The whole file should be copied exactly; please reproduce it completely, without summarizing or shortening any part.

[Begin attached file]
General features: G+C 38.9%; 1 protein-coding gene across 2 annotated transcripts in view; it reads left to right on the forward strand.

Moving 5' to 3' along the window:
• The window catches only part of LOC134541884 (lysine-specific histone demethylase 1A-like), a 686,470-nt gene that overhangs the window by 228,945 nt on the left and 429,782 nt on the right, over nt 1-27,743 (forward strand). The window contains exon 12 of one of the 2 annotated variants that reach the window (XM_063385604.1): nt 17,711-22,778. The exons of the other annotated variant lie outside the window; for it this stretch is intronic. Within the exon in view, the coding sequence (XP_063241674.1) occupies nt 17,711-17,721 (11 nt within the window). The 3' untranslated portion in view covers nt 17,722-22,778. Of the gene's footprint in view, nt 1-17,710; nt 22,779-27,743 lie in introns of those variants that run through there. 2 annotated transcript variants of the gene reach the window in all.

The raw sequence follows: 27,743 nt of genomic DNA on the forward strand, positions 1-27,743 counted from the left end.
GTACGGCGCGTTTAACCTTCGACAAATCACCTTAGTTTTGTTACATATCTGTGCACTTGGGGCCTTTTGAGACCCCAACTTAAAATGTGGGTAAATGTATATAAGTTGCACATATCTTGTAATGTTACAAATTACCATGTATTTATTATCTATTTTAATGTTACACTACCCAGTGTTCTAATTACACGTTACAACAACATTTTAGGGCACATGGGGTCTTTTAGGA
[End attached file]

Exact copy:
General features: G+C 38.9%; 1 protein-coding gene across 2 annotated transcripts in view; it reads left to right on the forward strand.

Moving 5' to 3' along the window:
• The window catches only part of LOC134541884 (lysine-specific histone demethylase 1A-like), a 686,470-nt gene that overhangs the window by 228,945 nt on the left and 429,782 nt on the right, over nt 1-27,743 (forward strand). The window contains exon 12 of one of the 2 annotated variants that reach the window (XM_063385604.1): nt 17,711-22,778. The exons of the other annotated variant lie outside the window; for it this stretch is intronic. Within the exon in view, the coding sequence (XP_063241674.1) occupies nt 17,711-17,721 (11 nt within the window). The 3' untranslated portion in view covers nt 17,722-22,778. Of the gene's footprint in view, nt 1-17,710; nt 22,779-27,743 lie in introns of those variants that run through there. 2 annotated transcript variants of the gene reach the window in all.

The raw sequence follows: 27,743 nt of genomic DNA on the forward strand, positions 1-27,743 counted from the left end.
GTACGGCGCGTTTAACCTTCGACAAATCACCTTAGTTTTGTTACATATCTGTGCACTTGGGGCCTTTTGAGACCCCAACTTAAAATGTGGGTAAATGTATATAAGTTGCACATATCTTGTAATGTTACAAATTACCATGTATTTATTATCTATTTTAATGTTACACTACCCAGTGTTCTAATTACACGTTACAACAACATTTTAGGGCACATGGGGTCTTTTAGGA